WASHINGTON — The Supreme Court justices sounded uncertain and conflicted Tuesday in trying to decide whether a TV streaming service that allows users to receive their favorite programs through tiny, rented antennas violates the broadcasters' copyrights.
The case of ABC vs. Aereo has the potential to reshape the broadcast and cable industries if the Brooklyn-based upstart prevails in the high court. And that appeared possible after Tuesday’s argument.
An attorney for the broadcasting industry urged the court to shut down Aereo. It allows “tens of thousands of paying strangers” to watch the programs they wish, but without paying any copyright fees to broadcasters. If Aereo prevails, some experts think the cable and satellite companies may decide to stream their own signals in the same way Aereo does and refuse to pay licensing fees to the broadcasters.
Before Tuesday’s argument, most legal experts were convinced the justices would rule against Aereo's service as a violation of copyright laws. But that certainty faded during the hour-long argument. Several justices admitted they were struggling for the right answer.
The broadcast industry relies heavily on a provision in the copyright law that a television broadcast may not be aired “publicly” without the permission of the broadcaster. Cable and satellite companies pay fees to broadcast networks to transmit those signals to their subscribers, but Aereo does not.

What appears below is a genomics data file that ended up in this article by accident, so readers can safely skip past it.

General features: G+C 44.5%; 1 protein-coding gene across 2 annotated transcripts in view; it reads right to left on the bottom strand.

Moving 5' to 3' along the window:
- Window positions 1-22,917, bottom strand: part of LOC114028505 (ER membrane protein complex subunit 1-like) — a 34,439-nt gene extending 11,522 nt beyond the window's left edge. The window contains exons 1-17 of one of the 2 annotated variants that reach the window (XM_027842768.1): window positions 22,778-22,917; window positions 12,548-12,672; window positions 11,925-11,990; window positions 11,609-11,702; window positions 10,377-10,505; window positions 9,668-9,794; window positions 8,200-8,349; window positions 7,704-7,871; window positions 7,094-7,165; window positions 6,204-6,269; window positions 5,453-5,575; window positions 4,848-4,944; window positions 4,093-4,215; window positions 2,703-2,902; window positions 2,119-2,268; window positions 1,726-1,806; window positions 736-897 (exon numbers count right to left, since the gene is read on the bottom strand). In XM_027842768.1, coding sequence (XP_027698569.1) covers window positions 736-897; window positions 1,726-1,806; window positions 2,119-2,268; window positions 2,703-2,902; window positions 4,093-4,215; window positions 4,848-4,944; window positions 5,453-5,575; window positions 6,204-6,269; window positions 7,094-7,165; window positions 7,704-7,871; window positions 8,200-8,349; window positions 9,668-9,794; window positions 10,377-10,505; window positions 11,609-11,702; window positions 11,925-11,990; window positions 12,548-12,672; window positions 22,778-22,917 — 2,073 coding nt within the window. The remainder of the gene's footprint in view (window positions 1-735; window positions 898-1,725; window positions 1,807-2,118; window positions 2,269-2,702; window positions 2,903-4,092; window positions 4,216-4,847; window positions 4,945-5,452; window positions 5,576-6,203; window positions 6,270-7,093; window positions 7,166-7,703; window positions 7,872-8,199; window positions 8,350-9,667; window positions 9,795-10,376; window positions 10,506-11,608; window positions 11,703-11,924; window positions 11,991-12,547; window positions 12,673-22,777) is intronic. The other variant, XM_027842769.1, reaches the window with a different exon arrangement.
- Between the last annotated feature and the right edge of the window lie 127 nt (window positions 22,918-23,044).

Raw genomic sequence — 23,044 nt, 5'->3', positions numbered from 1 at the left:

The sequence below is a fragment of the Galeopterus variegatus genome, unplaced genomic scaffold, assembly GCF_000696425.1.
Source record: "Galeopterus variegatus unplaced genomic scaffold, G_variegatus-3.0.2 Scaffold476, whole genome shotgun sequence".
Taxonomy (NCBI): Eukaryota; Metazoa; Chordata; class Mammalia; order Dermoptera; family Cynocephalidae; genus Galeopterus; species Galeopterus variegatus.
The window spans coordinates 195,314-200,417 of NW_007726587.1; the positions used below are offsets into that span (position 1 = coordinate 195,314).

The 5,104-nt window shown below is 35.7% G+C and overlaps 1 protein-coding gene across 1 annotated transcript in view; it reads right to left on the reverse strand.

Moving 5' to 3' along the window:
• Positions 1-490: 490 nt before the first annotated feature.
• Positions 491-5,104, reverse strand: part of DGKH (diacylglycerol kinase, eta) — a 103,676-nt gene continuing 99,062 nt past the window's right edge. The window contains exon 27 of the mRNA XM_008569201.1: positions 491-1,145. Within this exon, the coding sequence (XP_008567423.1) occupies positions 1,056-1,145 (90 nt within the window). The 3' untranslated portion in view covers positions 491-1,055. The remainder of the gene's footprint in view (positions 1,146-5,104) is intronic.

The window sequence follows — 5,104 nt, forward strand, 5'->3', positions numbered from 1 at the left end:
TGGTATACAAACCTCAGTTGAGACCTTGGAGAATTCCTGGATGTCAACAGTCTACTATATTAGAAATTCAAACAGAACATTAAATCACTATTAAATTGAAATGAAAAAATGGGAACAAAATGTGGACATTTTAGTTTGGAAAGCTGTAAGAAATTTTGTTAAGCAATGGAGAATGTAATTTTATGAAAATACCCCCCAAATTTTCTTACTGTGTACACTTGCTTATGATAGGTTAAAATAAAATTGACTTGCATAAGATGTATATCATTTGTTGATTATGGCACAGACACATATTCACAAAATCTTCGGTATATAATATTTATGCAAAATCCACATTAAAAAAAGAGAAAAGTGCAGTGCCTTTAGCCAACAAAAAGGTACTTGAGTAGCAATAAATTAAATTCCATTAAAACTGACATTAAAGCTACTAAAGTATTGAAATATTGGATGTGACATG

The competing lawyers argued over whether a customer of Aereo’s service is receiving a “public” performance of a copyrighted broadcast or instead is watching a private show at home.
The attorney for Aereo said its service was like the videocassette recorders that became popular in the 1980s, which allowed homeowners to make copies of programs to be viewed at home.
Aereo “could rent DVRs in Brooklyn, and it would be the same situation,” said Washington attorney David Frederick. He added that Aereo’s tiny antennas “pick up over-the-air signals that are free to the public.”
But former Solicitor General Paul Clement, representing ABC and other broadcasters, said Aereo had devised “a gimmick” to make money by sending TV signals to thousands of paying customers. This large-scale streaming is clearly a “public performance,” he said, not a private one at home.
Justice Department attorney Malcolm Stewart said the government agreed with the broadcasters that Aereo was violating copyright laws by transmitting broadcast signals without a license.
Twice during the argument, Chief Justice John G. Roberts Jr. said Aereo had designed its system to “circumvent” the restrictions in the copyright law. But that did not necessarily mean it was illegal, he added.
The justices are expected to reach a decision by late June.
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